Machu Picchu, know as the lost city of the Incas, was unknown to the outside world until a century ago, when Hiram Bingham of Yale University led an expedition there and published photos and information of his discovery. The local population was familiar with the site and led him there. There was some evidence that others had been there before him, but he was the first to publicize the site.
Machu Picchu is remarkable because it was never discovered by the Spanish and it remained for exploration by 20th Century archeologists without having been plundered or disturbed, except by the vegetation that had largely overgrown the site. Gold and other artifacts were discovered and removed, and there is some controversy about whether Yale University should return them to Peru.
Straddling the top of a mountain, the clouds drift up and encircle Machu Picchu. The terracing of the mountain top provided flat areas for agricultural use.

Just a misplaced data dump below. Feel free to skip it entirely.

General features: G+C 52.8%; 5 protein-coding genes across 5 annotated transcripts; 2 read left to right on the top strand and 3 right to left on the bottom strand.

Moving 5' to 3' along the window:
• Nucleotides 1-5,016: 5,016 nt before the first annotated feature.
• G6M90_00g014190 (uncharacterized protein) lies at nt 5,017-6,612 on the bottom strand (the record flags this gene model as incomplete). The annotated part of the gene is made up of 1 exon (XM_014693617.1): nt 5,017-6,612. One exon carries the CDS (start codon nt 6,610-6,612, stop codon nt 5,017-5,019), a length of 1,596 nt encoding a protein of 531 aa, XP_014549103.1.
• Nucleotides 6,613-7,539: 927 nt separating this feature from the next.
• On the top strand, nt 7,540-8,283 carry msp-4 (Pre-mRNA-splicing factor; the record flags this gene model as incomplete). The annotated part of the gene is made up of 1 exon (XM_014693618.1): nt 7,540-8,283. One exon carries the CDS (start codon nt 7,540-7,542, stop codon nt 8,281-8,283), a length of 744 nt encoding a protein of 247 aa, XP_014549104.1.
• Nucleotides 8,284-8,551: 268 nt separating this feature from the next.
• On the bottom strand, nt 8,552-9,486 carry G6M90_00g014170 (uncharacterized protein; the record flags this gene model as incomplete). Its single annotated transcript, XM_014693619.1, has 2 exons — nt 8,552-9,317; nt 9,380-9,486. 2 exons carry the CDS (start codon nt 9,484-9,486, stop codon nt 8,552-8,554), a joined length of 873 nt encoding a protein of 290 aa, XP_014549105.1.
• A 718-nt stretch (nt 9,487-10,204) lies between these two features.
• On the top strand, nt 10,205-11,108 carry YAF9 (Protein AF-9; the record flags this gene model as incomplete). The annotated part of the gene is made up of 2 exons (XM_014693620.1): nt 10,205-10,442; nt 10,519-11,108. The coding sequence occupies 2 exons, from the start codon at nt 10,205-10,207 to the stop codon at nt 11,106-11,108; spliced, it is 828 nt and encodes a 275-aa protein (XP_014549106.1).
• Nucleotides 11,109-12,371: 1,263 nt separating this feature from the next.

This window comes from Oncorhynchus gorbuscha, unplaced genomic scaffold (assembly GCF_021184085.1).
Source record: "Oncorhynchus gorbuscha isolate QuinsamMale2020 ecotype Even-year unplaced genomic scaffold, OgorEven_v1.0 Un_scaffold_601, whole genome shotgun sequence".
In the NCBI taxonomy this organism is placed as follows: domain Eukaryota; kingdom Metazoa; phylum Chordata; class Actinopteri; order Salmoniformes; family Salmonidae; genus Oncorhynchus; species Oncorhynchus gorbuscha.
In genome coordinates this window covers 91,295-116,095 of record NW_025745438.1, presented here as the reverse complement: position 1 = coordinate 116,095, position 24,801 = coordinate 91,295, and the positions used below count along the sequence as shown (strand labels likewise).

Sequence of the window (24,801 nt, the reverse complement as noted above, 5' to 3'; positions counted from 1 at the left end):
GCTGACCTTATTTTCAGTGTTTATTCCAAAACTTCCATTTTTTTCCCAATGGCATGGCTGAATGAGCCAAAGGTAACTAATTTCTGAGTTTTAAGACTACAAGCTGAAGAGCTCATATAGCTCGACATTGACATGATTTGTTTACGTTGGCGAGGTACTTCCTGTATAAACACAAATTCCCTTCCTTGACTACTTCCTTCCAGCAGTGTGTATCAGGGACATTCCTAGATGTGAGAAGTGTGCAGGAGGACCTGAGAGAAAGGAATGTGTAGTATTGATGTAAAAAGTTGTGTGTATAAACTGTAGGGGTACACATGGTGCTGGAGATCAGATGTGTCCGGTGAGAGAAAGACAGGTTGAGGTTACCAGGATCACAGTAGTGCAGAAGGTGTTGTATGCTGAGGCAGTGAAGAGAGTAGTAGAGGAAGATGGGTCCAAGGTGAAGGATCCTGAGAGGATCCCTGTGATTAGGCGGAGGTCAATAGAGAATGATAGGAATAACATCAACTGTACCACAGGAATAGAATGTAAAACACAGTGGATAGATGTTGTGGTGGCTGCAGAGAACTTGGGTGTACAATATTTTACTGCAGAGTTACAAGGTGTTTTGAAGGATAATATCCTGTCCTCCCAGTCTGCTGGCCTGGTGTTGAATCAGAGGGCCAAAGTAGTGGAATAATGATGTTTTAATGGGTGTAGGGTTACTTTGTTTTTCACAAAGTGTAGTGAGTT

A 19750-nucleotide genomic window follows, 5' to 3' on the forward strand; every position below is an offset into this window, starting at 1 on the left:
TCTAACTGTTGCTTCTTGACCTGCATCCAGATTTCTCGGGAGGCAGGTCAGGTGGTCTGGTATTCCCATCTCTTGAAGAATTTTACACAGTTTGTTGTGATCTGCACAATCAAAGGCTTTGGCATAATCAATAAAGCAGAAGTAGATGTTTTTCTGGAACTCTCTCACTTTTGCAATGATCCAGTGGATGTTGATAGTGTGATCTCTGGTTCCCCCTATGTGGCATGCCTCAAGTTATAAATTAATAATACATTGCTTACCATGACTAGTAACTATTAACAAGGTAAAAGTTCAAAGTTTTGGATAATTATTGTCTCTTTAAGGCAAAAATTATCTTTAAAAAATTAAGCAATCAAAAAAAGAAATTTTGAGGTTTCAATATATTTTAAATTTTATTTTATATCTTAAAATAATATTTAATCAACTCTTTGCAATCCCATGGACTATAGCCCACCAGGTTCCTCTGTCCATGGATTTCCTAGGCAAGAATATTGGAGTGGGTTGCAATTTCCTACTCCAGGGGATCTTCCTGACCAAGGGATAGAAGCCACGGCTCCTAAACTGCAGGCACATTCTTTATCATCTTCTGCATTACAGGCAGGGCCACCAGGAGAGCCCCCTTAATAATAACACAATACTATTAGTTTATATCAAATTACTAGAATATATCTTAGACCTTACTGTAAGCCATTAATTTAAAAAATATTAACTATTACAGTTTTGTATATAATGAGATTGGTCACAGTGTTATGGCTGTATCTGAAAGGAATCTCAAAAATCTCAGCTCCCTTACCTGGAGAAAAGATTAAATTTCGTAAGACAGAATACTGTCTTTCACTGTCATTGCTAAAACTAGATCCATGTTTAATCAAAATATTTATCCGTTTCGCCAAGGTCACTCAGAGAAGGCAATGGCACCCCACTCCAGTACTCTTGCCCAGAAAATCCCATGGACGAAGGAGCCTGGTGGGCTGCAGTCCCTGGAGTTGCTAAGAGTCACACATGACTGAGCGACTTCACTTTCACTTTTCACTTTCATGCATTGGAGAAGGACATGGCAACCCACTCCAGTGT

The people of Peru's Sacred Valley, where Machu Picchu is located, wear colorful clothes and lead a rigorous life. This woman consented to allowing her photo to be taken while she rested during a walk up the mountain to a church for a wedding.
This child posed for a photo on a mountain pass, at 16,000 feet (4,875 meters) elevation between Arequipa and the Colca Canyon.
Machu Piccu straddles the crest of a mountain in a saddle between higher mountain peaks. Wayna Picchu is the mountain peak on the other side of Machu Picchu. There is a hiking trail to the top of it, where there are more Inca runs.